Definition of stringent in English:
- Their produce must be processed under the most stringent conditions by well-trained staff.
- Discourage or restrict the use of private vehicles by means of stringent conditions.
- What the PAP's leaders were united over was that candidates must meet stringent conditions.
- Example sentences
- The Russian school is famous, notorious even, for its stringency and rigidity.
- When I was young I tended toward Scriptural stringency, but studying Wesleyan theology loosened me up a great deal.
- In the face of conditions of financial stringency, much of value has been achieved in that short period.
Mid 17th century (in the sense 'compelling, convincing'): from Latin stringent- 'drawing tight', from the verb stringere.
strict from Late Middle English:
People first used strict to mean ‘restricted in space or extent’. The 17th-century philosopher Richard Burthogge wrote in 1675: ‘I am apt to think that Hell is of a Vast Extent, and that the bounds and limits of it, are not so strict and narrow, as the most imagine.’ Other early meanings included ‘tight’ and ‘stretched taut’ before the meaning ‘imposing severe discipline’ developed in the late 16th century. The source is Latin strictus, based on stringere ‘to tighten or draw tight’. Stringent (mid 17th century) and its variant astringent (mid 16th century) are from the same source. See also district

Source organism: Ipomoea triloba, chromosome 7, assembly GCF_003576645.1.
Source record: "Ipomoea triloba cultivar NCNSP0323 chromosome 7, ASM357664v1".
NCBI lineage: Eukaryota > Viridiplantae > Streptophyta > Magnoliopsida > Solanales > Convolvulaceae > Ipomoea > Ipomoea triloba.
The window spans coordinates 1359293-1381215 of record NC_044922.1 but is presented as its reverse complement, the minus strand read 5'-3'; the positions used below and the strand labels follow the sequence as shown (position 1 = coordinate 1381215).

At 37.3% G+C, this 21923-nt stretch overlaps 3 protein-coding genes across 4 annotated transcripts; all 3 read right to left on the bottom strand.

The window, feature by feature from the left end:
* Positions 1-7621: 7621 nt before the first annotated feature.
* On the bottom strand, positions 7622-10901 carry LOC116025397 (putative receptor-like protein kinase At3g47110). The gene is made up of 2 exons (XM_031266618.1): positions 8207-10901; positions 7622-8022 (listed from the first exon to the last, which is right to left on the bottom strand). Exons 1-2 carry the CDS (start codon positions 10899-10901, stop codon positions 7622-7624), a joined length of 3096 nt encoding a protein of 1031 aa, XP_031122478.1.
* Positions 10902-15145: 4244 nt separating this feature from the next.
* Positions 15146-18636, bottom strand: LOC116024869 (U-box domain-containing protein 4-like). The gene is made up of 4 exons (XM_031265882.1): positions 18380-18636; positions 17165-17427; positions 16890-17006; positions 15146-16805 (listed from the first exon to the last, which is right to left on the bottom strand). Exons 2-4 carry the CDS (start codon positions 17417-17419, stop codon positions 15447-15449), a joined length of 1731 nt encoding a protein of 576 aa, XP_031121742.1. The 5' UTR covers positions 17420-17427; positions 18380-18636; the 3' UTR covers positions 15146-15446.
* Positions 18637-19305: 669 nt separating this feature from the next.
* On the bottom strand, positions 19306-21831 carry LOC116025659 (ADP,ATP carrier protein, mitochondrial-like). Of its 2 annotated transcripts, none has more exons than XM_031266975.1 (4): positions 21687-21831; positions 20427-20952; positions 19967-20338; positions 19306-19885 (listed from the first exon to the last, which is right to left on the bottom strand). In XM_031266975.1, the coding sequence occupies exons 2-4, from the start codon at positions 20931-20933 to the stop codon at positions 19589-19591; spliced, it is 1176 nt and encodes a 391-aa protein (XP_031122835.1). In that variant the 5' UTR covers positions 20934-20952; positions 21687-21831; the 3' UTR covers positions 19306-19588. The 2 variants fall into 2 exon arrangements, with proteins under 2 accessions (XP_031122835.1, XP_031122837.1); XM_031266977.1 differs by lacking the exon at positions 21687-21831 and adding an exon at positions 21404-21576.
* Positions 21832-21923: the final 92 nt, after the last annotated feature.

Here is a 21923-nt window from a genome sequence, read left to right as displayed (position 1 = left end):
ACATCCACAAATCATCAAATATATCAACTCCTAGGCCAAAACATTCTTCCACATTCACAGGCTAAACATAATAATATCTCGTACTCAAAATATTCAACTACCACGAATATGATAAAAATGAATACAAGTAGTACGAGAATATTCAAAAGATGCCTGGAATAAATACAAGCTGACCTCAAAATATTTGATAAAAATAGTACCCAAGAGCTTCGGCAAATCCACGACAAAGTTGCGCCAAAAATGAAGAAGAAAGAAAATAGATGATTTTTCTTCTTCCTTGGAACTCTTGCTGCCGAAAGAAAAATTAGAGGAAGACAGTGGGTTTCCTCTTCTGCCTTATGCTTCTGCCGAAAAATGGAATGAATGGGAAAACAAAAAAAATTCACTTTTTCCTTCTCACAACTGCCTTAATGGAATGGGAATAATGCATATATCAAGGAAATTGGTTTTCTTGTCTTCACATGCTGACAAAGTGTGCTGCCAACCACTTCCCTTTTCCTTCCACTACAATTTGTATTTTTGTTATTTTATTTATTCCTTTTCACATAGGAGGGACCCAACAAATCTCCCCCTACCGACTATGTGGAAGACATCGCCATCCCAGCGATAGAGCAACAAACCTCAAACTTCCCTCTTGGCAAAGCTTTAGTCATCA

Words that rhyme with stringentastringent, contingent
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